A personal tête-à-tête with Farukh Choudhary


Filled with high spirits after scoring his first international goal of his career, the in-form forward was excited to answer some of the questions asked by the host along with the fans on the live session. In this live conversation, Farukh Choudhary gets a little more personal as he shares what made him choose football as his future, his routine for in-match composure and much more.

Here are the excerpts from the live session:


What made you choose football as your career over other sports?

Well, my family does not have any football background and I am the first one to become a footballer. My journey began when I didn’t get selected in the school marathon. That led to me choosing football to participate in, in the inter-house school tournament. I asked my parents if I could play football to which they agreed. Since then, I have loved and played this sport with everything I have. There’s a local club in my hometown which I joined. Later, I played for my school team and college team as well which gave me opportunities to play in different cities and different states while representing Maharashtra.

While playing the U-19 tournaments, I got the opportunity to join the trials for Pune FC when I was 17, and that was the turning point in my life; I had the opportunity to experience how a professional academy functions. I spent one and a half years in Pune and it helped me grow a lot as a player and as a person as well. Later, I went to play for second division I-League club, Lonestar Kashmir FC, and then for Kerala Blasters FC after which I started playing in the Hero Indian Super League.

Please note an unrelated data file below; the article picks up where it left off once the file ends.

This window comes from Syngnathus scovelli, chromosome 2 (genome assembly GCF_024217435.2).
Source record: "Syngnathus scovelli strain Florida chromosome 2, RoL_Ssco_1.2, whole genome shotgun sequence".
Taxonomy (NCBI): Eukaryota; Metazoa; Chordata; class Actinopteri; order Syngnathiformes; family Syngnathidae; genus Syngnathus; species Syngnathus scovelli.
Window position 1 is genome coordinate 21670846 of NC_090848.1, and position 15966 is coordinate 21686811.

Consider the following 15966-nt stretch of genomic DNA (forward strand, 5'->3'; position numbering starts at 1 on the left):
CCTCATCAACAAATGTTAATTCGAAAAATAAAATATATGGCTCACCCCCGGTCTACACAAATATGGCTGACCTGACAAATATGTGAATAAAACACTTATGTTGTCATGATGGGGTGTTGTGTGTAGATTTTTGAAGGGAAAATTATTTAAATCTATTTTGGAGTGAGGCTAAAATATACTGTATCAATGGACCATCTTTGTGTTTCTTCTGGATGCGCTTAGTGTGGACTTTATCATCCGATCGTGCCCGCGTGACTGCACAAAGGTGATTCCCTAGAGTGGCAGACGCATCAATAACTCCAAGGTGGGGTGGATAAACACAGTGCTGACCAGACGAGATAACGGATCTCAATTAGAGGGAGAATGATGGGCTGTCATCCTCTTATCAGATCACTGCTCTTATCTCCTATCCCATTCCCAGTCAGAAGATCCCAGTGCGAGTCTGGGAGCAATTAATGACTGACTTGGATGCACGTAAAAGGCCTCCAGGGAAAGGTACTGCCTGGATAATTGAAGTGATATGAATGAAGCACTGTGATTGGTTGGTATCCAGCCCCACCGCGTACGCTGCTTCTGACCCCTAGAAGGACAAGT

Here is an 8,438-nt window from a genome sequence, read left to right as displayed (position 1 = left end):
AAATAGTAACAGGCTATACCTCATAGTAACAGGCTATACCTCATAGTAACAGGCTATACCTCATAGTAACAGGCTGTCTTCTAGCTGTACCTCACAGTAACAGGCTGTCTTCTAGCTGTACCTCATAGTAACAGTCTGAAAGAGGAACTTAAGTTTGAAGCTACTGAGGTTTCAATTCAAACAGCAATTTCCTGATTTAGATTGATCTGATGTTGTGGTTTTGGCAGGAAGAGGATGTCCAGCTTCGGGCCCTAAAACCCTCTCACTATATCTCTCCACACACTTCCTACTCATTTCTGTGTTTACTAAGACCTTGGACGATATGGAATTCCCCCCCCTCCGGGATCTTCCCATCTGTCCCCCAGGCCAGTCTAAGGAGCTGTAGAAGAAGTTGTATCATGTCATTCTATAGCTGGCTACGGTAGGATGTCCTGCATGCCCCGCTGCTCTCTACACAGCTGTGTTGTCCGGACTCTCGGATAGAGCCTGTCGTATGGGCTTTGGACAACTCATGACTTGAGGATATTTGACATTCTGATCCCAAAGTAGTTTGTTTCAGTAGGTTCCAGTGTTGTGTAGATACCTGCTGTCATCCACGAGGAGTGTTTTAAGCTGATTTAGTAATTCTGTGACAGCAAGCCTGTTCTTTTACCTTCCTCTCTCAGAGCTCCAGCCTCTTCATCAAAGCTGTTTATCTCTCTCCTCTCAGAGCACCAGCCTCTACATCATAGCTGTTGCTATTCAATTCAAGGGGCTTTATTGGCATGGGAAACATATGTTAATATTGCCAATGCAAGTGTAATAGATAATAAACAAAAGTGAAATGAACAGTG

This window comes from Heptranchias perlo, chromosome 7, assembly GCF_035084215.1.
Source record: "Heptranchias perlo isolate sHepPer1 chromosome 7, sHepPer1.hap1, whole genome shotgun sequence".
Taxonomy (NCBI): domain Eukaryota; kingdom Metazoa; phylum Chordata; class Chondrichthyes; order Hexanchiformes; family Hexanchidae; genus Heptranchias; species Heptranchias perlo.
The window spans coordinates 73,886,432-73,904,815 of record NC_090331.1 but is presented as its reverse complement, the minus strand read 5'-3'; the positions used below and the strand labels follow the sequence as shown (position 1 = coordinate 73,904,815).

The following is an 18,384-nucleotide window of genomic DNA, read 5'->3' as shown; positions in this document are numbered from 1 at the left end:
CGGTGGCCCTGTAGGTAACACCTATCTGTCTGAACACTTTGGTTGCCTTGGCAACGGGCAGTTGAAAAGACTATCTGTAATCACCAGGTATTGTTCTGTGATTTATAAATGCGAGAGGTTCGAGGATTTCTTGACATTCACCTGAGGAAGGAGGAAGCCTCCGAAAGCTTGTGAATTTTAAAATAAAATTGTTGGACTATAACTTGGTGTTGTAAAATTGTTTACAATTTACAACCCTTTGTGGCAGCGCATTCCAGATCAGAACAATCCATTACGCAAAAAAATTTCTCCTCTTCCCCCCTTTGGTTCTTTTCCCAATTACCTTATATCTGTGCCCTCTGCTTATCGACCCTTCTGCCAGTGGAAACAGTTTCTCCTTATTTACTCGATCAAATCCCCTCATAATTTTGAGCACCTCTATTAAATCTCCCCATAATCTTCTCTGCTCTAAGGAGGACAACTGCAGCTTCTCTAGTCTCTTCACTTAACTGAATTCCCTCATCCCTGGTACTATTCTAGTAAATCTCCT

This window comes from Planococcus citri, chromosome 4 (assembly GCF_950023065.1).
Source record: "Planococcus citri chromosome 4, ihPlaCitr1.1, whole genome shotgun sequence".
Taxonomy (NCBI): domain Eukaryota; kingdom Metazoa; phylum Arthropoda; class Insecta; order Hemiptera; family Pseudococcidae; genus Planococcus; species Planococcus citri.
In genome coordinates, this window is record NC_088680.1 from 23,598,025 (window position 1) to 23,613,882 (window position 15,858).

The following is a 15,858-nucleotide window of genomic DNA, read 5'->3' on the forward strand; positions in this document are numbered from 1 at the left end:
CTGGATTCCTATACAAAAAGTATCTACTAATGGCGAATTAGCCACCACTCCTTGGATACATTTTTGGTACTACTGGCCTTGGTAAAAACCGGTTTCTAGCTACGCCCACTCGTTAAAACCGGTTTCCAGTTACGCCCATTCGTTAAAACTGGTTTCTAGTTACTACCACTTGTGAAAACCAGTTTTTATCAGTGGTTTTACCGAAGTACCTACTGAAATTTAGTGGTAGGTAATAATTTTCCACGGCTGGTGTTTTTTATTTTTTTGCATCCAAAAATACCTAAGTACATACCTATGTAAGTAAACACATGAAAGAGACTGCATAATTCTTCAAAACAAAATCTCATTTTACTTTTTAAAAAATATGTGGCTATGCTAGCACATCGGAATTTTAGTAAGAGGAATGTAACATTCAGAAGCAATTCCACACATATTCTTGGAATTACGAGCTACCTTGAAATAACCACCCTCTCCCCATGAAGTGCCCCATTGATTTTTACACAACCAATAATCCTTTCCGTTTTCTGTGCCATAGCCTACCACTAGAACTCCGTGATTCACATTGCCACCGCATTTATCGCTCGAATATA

What routine or type of meditation do you follow to help you stay calm in front of the goal?

This is an issue that I have been facing for a long time and I believe that you only get better at handling it with experience and playing with senior players like Sunil Chettri. This attribute gets built with more game time and having more opportunities in front of the goal along with training. But, unless and until you get into those situations in a match, I believe it will take a player some time to build composure in games. I think it is one of the most important abilities for an attacking player to have and if not composed, then you will not be comfortable playing in front of the goal. So, you need to be very calm in those situations; I have been training for the same. I am always looking at Sunil Chettri whenever he has the ball in front of the goal and the moments to learn from him, along with the other experienced players as well; even when I watch other leagues and clubs to learn from their strikers and their ability with the ball while playing against great defenders. So, I am trying to learn and adapt the same into my game and I am sure I can do better in the upcoming games. 

What advice would you give to the admiring youngsters aiming to become a professional footballer?

Only advice I would like to give them is to keep their heads down and keep working hard. The most important thing when you graduate from the academy and move onto a senior club or any Hero Indian Super League team, is to have patience. You will get your chance to play. But, till you get that opportunity, you need to make sure you are ready for that challenge and till the time you are ready to play, you can prove yourself to your coach and to your teammates. Since you are a young player, it is difficult to get a chance to be included in the starting line-up directly unless the coach prefers to play more young players, but other than that, you should not get discouraged if you do not get enough time to play; your career has just begun. So, one game or another, you will get your chance very soon.

How do you motivate and cheer yourself up after a bad game?

I don’t think anyone really has the perfect answer to this. When you have a bad day, you don't have enough reasons to motivate yourself. That being said, I just want to say that I am lucky enough to have the opportunity to play for the Indian National team and that's more than enough to keep me going on the worst of days.


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